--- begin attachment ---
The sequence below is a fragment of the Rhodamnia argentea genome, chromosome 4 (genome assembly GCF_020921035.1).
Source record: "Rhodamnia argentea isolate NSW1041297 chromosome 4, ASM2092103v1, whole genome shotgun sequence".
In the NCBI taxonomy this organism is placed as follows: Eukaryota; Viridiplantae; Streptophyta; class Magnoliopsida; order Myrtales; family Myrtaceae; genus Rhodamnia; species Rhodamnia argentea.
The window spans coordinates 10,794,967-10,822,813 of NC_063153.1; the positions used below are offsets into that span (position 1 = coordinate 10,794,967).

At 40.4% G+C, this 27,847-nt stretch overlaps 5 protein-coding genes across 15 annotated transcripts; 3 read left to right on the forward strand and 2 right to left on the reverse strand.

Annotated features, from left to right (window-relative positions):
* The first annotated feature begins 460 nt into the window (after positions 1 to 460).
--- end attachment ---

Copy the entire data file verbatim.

The sequence below is a fragment of the Rhodamnia argentea genome, chromosome 4 (genome assembly GCF_020921035.1).
Source record: "Rhodamnia argentea isolate NSW1041297 chromosome 4, ASM2092103v1, whole genome shotgun sequence".
In the NCBI taxonomy this organism is placed as follows: Eukaryota; Viridiplantae; Streptophyta; class Magnoliopsida; order Myrtales; family Myrtaceae; genus Rhodamnia; species Rhodamnia argentea.
The window spans coordinates 10,794,967-10,822,813 of NC_063153.1; the positions used below are offsets into that span (position 1 = coordinate 10,794,967).

At 40.4% G+C, this 27,847-nt stretch overlaps 5 protein-coding genes across 15 annotated transcripts; 3 read left to right on the forward strand and 2 right to left on the reverse strand.

Annotated features, from left to right (window-relative positions):
* The first annotated feature begins 460 nt into the window (after positions 1 to 460).